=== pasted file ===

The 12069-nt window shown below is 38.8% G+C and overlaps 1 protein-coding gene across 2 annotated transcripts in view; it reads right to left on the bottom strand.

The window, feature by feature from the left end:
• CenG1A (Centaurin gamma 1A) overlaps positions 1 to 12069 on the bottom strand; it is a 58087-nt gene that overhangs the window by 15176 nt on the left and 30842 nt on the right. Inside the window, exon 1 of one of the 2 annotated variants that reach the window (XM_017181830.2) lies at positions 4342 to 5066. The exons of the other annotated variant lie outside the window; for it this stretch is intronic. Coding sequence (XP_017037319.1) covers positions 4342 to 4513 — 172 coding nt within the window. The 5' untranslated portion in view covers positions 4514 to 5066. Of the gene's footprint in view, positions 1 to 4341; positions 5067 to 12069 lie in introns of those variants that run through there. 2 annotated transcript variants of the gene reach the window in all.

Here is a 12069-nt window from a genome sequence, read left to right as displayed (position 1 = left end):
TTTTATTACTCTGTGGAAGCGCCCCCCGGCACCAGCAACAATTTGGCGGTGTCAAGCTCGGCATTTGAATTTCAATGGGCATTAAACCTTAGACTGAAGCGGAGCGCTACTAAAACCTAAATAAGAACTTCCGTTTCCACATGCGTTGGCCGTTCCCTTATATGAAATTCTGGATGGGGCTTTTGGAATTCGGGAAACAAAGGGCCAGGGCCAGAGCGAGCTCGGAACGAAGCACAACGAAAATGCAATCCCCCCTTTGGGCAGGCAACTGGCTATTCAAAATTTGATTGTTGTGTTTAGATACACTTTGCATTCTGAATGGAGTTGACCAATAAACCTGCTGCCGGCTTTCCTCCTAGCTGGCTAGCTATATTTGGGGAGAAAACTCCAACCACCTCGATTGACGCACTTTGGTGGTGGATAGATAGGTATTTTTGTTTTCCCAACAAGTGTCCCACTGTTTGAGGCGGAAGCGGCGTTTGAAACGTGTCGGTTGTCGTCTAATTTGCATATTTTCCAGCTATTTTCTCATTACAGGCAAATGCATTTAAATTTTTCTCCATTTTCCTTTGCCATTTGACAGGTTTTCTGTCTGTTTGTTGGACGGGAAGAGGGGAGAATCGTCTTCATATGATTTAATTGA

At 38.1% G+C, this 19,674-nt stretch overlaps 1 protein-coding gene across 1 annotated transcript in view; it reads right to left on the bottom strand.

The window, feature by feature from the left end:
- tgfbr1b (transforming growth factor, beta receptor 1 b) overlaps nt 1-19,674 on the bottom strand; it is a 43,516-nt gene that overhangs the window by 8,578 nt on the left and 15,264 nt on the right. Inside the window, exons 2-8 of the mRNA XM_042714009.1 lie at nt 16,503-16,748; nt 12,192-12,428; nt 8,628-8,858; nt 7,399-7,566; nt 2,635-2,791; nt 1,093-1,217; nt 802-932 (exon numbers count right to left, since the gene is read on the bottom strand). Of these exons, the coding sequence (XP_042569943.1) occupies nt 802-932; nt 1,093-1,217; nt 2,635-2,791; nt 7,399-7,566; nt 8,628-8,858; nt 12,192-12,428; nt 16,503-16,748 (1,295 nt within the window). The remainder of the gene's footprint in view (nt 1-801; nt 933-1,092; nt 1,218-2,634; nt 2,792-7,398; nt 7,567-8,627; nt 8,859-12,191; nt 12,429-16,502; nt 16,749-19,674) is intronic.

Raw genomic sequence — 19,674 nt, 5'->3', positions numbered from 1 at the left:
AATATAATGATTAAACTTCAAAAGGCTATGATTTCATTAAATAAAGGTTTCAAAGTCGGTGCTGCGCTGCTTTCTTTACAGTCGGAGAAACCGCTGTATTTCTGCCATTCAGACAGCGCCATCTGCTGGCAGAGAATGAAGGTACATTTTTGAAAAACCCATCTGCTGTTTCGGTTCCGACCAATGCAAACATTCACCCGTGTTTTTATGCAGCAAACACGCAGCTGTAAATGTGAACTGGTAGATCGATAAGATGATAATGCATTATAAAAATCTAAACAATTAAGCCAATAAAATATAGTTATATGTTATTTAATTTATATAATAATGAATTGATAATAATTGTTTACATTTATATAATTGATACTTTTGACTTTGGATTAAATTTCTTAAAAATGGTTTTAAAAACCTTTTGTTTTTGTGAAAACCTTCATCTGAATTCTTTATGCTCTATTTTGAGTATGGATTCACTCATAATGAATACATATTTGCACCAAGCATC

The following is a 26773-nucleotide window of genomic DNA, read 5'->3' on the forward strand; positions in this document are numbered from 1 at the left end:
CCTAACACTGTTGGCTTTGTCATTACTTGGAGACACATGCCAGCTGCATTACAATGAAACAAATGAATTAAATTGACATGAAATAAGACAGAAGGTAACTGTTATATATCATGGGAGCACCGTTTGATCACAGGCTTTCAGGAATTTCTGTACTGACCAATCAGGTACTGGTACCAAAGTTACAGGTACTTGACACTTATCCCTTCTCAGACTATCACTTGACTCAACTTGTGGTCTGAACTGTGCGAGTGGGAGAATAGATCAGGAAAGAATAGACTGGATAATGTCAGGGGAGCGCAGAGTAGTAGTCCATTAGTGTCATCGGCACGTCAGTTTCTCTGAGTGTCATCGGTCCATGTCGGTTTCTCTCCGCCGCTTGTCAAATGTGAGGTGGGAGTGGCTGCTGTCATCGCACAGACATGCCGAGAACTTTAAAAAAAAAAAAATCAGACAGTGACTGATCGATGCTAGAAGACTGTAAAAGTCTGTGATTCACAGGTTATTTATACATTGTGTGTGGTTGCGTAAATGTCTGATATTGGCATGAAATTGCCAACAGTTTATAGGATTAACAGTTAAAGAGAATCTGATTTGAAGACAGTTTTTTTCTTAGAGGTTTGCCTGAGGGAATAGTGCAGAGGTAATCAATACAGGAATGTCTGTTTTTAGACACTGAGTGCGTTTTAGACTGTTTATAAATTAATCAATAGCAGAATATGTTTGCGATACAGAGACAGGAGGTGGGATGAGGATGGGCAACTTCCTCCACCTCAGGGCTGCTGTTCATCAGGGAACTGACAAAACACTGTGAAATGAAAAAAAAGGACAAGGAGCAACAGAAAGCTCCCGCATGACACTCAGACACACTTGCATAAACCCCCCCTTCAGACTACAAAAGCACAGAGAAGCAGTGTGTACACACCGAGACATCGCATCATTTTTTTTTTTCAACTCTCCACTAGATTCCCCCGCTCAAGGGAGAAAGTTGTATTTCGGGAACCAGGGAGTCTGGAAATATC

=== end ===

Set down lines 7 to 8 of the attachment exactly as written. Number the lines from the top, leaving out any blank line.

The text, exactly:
The window, feature by feature from the left end:
- tgfbr1b (transforming growth factor, beta receptor 1 b) overlaps nt 1-19,674 on the bottom strand; it is a 43,516-nt gene that overhangs the window by 8,578 nt on the left and 15,264 nt on the right. Inside the window, exons 2-8 of the mRNA XM_042714009.1 lie at nt 16,503-16,748; nt 12,192-12,428; nt 8,628-8,858; nt 7,399-7,566; nt 2,635-2,791; nt 1,093-1,217; nt 802-932 (exon numbers count right to left, since the gene is read on the bottom strand). Of these exons, the coding sequence (XP_042569943.1) occupies nt 802-932; nt 1,093-1,217; nt 2,635-2,791; nt 7,399-7,566; nt 8,628-8,858; nt 12,192-12,428; nt 16,503-16,748 (1,295 nt within the window). The remainder of the gene's footprint in view (nt 1-801; nt 933-1,092; nt 1,218-2,634; nt 2,792-7,398; nt 7,567-8,627; nt 8,859-12,191; nt 12,429-16,502; nt 16,749-19,674) is intronic.